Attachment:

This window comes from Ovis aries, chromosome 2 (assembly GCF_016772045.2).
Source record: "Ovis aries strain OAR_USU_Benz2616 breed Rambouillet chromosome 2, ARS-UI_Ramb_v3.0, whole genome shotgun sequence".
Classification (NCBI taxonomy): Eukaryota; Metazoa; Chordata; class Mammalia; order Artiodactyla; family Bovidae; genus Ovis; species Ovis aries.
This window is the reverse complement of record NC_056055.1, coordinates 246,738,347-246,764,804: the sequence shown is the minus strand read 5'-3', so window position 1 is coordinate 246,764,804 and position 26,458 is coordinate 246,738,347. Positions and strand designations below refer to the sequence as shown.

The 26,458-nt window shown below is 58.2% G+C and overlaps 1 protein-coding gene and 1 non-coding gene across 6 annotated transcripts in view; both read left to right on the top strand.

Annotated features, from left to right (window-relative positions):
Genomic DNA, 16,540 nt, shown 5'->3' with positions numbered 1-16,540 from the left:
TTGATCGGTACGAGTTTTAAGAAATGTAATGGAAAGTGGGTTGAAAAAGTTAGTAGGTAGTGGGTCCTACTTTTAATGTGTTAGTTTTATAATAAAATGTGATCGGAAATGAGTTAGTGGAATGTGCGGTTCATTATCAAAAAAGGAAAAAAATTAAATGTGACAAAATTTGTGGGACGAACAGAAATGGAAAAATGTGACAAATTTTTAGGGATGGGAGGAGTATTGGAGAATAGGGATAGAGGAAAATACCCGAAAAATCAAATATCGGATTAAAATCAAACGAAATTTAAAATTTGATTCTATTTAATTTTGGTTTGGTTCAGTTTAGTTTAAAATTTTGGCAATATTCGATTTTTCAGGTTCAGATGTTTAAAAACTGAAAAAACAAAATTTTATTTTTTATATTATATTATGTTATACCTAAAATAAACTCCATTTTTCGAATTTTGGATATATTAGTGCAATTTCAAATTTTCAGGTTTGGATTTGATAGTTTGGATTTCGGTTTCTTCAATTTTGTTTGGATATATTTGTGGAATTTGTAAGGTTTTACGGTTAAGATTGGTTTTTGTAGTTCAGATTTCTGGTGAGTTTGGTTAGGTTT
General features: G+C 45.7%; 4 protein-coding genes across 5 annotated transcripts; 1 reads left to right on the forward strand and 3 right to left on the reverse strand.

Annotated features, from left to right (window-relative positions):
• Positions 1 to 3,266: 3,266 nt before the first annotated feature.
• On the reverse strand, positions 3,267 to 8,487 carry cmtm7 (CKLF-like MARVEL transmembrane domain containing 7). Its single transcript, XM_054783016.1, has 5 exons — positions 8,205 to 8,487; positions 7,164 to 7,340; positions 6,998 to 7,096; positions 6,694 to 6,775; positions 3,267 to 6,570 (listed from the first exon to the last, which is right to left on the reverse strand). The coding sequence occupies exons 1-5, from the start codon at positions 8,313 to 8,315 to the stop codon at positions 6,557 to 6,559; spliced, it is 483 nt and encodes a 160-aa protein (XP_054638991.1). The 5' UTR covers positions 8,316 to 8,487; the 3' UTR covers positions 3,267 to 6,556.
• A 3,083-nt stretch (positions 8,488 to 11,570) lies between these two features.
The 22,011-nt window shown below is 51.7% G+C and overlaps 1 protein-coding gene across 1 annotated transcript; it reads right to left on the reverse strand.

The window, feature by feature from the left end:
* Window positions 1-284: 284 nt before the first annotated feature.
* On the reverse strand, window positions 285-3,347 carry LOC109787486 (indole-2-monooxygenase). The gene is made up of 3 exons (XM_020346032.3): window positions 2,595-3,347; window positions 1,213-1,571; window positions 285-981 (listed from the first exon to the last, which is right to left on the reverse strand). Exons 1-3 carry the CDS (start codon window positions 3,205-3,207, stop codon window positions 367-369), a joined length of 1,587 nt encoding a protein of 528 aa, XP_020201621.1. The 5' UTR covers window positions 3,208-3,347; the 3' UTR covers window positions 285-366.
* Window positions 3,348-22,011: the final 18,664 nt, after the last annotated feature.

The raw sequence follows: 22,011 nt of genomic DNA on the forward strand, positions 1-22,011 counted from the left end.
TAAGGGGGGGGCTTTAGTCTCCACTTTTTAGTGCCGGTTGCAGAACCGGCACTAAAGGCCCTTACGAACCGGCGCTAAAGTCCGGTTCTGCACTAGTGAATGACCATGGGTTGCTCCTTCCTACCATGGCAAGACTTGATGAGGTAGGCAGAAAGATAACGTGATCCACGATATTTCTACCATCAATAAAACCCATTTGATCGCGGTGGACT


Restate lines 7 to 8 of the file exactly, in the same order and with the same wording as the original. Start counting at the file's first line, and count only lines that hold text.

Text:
Genomic DNA, 16,540 nt, shown 5'->3' with positions numbered 1-16,540 from the left:
TTGATCGGTACGAGTTTTAAGAAATGTAATGGAAAGTGGGTTGAAAAAGTTAGTAGGTAGTGGGTCCTACTTTTAATGTGTTAGTTTTATAATAAAATGTGATCGGAAATGAGTTAGTGGAATGTGCGGTTCATTATCAAAAAAGGAAAAAAATTAAATGTGACAAAATTTGTGGGACGAACAGAAATGGAAAAATGTGACAAATTTTTAGGGATGGGAGGAGTATTGGAGAATAGGGATAGAGGAAAATACCCGAAAAATCAAATATCGGATTAAAATCAAACGAAATTTAAAATTTGATTCTATTTAATTTTGGTTTGGTTCAGTTTAGTTTAAAATTTTGGCAATATTCGATTTTTCAGGTTCAGATGTTTAAAAACTGAAAAAACAAAATTTTATTTTTTATATTATATTATGTTATACCTAAAATAAACTCCATTTTTCGAATTTTGGATATATTAGTGCAATTTCAAATTTTCAGGTTTGGATTTGATAGTTTGGATTTCGGTTTCTTCAATTTTGTTTGGATATATTTGTGGAATTTGTAAGGTTTTACGGTTAAGATTGGTTTTTGTAGTTCAGATTTCTGGTGAGTTTGGTTAGGTTT